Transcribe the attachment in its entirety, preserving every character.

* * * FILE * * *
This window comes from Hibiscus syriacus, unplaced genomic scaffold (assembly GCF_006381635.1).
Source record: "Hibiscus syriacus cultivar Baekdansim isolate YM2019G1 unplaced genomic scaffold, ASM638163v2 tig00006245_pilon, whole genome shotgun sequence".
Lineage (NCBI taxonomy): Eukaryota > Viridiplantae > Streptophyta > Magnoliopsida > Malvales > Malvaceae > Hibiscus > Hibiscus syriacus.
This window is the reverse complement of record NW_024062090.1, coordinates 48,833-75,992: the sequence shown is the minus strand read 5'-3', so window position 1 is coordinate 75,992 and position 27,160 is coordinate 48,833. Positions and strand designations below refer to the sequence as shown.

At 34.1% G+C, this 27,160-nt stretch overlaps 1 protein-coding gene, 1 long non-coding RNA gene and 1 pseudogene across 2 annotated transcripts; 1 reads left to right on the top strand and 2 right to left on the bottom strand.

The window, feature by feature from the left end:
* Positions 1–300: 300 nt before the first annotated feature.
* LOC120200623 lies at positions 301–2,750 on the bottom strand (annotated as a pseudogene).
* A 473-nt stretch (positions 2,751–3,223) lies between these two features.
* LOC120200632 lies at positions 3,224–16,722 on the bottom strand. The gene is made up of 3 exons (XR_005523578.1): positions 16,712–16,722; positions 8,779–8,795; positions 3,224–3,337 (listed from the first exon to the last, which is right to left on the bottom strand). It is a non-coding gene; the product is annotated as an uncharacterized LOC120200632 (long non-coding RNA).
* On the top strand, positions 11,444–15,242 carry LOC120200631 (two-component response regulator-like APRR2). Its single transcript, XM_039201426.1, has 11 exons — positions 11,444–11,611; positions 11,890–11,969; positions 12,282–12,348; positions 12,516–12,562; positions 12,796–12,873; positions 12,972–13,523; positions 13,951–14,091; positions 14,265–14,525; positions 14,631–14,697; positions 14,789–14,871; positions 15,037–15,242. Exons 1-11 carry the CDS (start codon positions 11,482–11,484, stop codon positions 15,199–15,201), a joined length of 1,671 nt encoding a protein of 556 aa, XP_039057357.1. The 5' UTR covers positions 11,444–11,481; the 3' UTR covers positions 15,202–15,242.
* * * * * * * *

This window comes from Hibiscus syriacus, unplaced genomic scaffold (assembly GCF_006381635.1).
Source record: "Hibiscus syriacus cultivar Baekdansim isolate YM2019G1 unplaced genomic scaffold, ASM638163v2 tig00006245_pilon, whole genome shotgun sequence".
Lineage (NCBI taxonomy): Eukaryota > Viridiplantae > Streptophyta > Magnoliopsida > Malvales > Malvaceae > Hibiscus > Hibiscus syriacus.
This window is the reverse complement of record NW_024062090.1, coordinates 48,833-75,992: the sequence shown is the minus strand read 5'-3', so window position 1 is coordinate 75,992 and position 27,160 is coordinate 48,833. Positions and strand designations below refer to the sequence as shown.

At 34.1% G+C, this 27,160-nt stretch overlaps 1 protein-coding gene, 1 long non-coding RNA gene and 1 pseudogene across 2 annotated transcripts; 1 reads left to right on the top strand and 2 right to left on the bottom strand.

The window, feature by feature from the left end:
* Positions 1–300: 300 nt before the first annotated feature.
* LOC120200623 lies at positions 301–2,750 on the bottom strand (annotated as a pseudogene).
* A 473-nt stretch (positions 2,751–3,223) lies between these two features.
* LOC120200632 lies at positions 3,224–16,722 on the bottom strand. The gene is made up of 3 exons (XR_005523578.1): positions 16,712–16,722; positions 8,779–8,795; positions 3,224–3,337 (listed from the first exon to the last, which is right to left on the bottom strand). It is a non-coding gene; the product is annotated as an uncharacterized LOC120200632 (long non-coding RNA).
* On the top strand, positions 11,444–15,242 carry LOC120200631 (two-component response regulator-like APRR2). Its single transcript, XM_039201426.1, has 11 exons — positions 11,444–11,611; positions 11,890–11,969; positions 12,282–12,348; positions 12,516–12,562; positions 12,796–12,873; positions 12,972–13,523; positions 13,951–14,091; positions 14,265–14,525; positions 14,631–14,697; positions 14,789–14,871; positions 15,037–15,242. Exons 1-11 carry the CDS (start codon positions 11,482–11,484, stop codon positions 15,199–15,201), a joined length of 1,671 nt encoding a protein of 556 aa, XP_039057357.1. The 5' UTR covers positions 11,444–11,481; the 3' UTR covers positions 15,202–15,242.